UPDATE: Rentrak Back on Track, Chief Executive Says8 Jun, 2001 By: Joan Villa
Rentrak Corp. recorded a sevenfold increase in fourth quarter net earnings to $1.5 million in a turnaround that chairman and c.e.o. PaulRosenbaum says takes the company out of its "crisis management" mode ofthe past six months.
"We are now in a position to look at future growth; everything has changed in the last two months," reports Rosenbaum, who took over themanagement of Rentrak along with a newly elected board of directors in September. "We have no outstanding line of credit; it is zero. We haveadequate cash in the bank to pursue our goals for where we’re going in the next two to three years and that is an enviable position in light ofthe fact that in our core business we are making money."
Rentrak’s stock closed at $4.10 June 6, the day after the announcement of the financials, up 173% from its 52-week low of $1.50.
Rentrak fills a valuable industry niche, says analyst Bob Alexander, president of Alexander & Associates. "It’s great for the industry," he says. "The industry needs a Rentrak capability. It’s really important for the retailer to have this alternative."
He attributes the turnaround to Rosenbaum’s leadership. "[Rentrak] didn’t change one key operating executive. What’s changed is what Paul has been able to do to steady and focus the company," Alexander says. "Ithink Paul Rosenbaum has exerted a very steadying hand on the company and has brought an enormous amount of credibility to the company."
Rosenbaum partially credits the quarterly revenue and profit boost to a newly restructured agreement with Movie Gallery that gave Rentrak a $1.6 million cash payment and accounted for approximately 7 cents pershare of consolidated net earnings for the quarter.
"The important thing is we have preserved an important business relationship with Movie Gallery" that will benefit both companies, he says. "As a result of the revised agreement we expect to do a substantial amount of PPT [pay-per-transaction] business with Movie Gallery."
Further, a restructuring of the company’s Rentrak Japan relationship after the close of the fourth quarter will contribute a minimum cash infusion of $2.4 million later in the year. "Because of the Rentrak Japan deal,we’re sitting very well for the future," he notes. Rentrak projects earningsof 85 cents per share for the 2002 fiscal year, which Rosenbaum calls a "very conservative" estimate "that can have a significant increase on the upside."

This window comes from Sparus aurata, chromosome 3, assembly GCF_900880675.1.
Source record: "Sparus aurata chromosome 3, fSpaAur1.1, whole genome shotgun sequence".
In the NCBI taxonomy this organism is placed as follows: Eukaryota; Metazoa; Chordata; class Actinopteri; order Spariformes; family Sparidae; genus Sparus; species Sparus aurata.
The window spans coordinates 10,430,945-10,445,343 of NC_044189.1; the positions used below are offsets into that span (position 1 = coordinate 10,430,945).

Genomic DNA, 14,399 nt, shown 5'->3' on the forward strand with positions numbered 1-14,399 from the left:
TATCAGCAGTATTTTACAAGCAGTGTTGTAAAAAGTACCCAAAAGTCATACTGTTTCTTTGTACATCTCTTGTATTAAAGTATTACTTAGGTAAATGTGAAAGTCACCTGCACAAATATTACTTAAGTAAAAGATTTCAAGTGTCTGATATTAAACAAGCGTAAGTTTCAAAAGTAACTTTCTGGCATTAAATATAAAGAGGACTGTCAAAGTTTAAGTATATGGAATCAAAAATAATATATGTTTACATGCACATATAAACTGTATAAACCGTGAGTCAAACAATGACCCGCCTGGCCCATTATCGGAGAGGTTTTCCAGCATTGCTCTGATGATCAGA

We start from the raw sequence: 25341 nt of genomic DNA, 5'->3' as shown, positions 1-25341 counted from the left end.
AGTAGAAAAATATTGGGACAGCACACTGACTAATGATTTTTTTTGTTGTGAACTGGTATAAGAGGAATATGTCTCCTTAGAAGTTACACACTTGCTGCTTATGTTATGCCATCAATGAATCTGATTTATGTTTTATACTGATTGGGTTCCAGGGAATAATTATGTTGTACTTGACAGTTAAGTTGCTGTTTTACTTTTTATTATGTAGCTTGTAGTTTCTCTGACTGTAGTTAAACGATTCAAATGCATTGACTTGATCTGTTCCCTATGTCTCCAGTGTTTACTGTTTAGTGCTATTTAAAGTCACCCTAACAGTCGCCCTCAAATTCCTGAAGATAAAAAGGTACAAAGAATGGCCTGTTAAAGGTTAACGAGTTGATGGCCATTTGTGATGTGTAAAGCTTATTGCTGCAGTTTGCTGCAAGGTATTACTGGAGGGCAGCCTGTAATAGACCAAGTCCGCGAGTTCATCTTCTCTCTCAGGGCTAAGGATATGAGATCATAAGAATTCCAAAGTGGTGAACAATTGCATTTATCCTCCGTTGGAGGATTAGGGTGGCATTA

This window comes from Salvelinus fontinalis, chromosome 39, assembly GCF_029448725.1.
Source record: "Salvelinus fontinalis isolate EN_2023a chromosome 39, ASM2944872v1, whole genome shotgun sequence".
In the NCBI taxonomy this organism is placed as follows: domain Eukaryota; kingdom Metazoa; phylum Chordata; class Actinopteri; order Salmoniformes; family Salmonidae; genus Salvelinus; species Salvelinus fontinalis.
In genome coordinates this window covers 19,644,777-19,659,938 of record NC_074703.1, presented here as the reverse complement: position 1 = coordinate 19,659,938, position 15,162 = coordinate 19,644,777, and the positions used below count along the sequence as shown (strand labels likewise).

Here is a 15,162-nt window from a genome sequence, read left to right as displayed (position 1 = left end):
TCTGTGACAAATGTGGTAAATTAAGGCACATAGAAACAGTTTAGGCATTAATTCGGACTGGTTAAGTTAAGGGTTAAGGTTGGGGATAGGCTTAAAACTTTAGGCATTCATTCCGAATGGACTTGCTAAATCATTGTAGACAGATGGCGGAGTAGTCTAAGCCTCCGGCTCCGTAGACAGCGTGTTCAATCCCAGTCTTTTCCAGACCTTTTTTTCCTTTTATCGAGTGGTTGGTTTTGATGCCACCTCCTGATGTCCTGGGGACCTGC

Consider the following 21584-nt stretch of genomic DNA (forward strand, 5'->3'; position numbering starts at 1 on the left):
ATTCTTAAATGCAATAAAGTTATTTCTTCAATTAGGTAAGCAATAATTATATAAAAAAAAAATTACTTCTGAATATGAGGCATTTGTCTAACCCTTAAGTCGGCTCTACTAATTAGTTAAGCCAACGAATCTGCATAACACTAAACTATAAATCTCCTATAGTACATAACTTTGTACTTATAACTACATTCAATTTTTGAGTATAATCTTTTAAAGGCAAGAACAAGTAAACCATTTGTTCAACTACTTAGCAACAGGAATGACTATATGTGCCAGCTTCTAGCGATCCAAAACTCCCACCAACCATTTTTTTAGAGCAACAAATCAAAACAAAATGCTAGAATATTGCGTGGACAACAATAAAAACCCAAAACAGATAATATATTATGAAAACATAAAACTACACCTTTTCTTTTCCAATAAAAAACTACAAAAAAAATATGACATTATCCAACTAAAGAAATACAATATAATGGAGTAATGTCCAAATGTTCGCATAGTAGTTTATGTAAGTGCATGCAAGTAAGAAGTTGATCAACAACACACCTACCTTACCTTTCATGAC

Rosenbaum’s stint as "interim" c.e.o., which began with a shareholdercoup in September that ousted former company founder and c.e.o. Ron Berger, will likely continue for another year. Calling his original idea of a six-month turnaround "naive," Rosenbaum says he will hand over the reins when he can "ensure that my investment and your investment will be in the besthands possible."
The Pay-Per-Transaction distributor reported 3.4% higher revenues of $30.5 million for the quarter and total revenues of $116.4million — a 2.6% increase — for the year. However, due to bad debt writeoffs and other one-time charges totaling $9.6 million in the second quarter, Rentrak reported an annual consolidated net loss of $7.6 million, comparedto net earnings of $3.4 million in the prior fiscal year.
"Excluding nonrecurring items, Rentrak’s core entertainment businessproduced a profit from continuing operations for the year," Rosenbaum says.
Addressing the dramatic increases in DVD rentals this year, Rosenbaum acknowledges that Rentrak does few DVD transactions because the format is priced low enough for retailers to purchase outright rather than usingrevenue-sharing.
"Video retailers still do 85% to 90% of their businesswith VHS cassettes," using revenue-sharing to decrease upfront costs and manage risk, he explains. "Now that retailers are trying to balance their shelf space between VHS and DVDs, risk management becomes even more important to them. Therefore, we do not think that our VHS cassette business will be negatively impacted by increased DVD rentals this year."
However, Rosenbaum says that could change if the studios adopt a two-tiered price that would give DVD a rental window. Should that happen,Rosenbaum continues, studios would channel DVD product through Rentrak’s PPT system and the company’s DVD share "would increase dramatically."
Going forward, Rentrak is focusing on expanding its information and data reporting to video-on-demand transactions through its DigiTrak software. The company has also expanded warehouse space for Internet fulfillment subsidiary 3PF. That division’s total annual revenues of $23.4 millionfor the fiscal year are not expected to grow in 2002 due to the bankruptcy of a major customer, Rosenbaum says.